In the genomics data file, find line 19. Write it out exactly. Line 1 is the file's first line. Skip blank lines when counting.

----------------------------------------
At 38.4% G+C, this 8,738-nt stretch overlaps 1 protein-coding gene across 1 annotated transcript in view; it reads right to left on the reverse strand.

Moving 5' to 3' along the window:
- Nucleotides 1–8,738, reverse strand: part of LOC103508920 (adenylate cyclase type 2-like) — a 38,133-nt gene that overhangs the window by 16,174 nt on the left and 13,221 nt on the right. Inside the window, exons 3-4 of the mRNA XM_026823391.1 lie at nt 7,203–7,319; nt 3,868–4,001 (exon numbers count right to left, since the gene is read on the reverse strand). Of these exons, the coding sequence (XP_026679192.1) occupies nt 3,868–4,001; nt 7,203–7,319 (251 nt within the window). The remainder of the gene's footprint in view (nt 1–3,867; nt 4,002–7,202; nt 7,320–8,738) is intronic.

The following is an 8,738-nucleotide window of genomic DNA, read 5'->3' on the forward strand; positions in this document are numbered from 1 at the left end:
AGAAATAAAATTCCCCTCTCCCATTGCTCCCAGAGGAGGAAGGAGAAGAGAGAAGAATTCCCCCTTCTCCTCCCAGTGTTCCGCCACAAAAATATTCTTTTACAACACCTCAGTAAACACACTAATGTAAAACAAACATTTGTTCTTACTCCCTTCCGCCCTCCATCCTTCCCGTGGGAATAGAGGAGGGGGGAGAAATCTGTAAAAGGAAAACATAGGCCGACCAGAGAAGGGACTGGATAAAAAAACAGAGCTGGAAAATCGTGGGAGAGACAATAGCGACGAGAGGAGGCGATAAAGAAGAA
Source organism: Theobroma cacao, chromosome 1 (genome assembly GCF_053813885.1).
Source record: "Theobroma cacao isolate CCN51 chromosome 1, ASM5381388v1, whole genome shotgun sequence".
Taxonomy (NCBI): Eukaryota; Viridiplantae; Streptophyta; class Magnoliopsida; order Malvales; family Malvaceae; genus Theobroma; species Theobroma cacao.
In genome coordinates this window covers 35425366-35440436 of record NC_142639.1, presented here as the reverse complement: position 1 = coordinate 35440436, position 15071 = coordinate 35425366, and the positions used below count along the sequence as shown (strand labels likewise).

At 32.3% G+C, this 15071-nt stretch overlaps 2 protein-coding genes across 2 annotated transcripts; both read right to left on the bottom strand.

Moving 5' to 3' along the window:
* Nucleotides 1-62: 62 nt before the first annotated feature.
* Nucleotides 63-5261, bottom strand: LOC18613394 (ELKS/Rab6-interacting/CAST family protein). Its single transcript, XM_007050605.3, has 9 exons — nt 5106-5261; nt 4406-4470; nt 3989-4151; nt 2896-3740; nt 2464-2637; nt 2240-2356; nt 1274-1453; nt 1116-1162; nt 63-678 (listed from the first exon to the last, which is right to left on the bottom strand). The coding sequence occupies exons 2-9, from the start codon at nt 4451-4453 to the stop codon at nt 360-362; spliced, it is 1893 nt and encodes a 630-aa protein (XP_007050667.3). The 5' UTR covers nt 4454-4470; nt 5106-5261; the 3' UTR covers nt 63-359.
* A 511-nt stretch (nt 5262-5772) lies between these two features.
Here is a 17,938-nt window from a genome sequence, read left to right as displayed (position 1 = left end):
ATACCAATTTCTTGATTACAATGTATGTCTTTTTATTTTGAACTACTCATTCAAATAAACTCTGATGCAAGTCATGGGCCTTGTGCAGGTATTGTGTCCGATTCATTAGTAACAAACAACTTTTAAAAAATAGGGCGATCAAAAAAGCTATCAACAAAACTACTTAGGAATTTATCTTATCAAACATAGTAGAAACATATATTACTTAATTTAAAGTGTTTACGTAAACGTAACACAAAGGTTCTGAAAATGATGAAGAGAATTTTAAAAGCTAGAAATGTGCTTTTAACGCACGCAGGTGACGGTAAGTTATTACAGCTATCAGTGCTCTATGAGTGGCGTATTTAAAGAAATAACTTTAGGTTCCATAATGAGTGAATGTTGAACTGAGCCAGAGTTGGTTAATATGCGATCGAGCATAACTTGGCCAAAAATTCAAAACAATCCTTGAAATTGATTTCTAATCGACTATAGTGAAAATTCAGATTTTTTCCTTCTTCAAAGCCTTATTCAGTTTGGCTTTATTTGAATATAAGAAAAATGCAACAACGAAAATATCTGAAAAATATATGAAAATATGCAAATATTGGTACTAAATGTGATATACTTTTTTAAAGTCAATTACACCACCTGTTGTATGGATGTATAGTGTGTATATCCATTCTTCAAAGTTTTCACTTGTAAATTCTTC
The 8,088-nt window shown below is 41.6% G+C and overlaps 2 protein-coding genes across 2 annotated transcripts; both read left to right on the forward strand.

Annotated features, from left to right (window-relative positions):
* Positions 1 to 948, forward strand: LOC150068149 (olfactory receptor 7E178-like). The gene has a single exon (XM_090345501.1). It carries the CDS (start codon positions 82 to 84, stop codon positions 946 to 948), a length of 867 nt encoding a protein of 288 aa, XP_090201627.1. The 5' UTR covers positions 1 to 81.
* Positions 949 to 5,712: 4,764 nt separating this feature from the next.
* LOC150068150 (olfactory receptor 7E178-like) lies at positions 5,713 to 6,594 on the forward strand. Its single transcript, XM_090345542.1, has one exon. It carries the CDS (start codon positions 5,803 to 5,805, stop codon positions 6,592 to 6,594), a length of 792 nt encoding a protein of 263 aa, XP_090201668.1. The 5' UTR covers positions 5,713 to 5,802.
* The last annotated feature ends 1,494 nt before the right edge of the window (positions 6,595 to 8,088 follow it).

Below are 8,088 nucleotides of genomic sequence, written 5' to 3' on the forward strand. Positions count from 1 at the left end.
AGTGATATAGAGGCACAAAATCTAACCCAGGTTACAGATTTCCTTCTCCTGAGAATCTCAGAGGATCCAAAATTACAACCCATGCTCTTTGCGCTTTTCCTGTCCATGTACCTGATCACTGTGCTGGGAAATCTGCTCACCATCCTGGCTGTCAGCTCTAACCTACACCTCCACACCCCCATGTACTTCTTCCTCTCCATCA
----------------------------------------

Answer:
* Positions 1 to 948, forward strand: LOC150068149 (olfactory receptor 7E178-like). The gene has a single exon (XM_090345501.1). It carries the CDS (start codon positions 82 to 84, stop codon positions 946 to 948), a length of 867 nt encoding a protein of 288 aa, XP_090201627.1. The 5' UTR covers positions 1 to 81.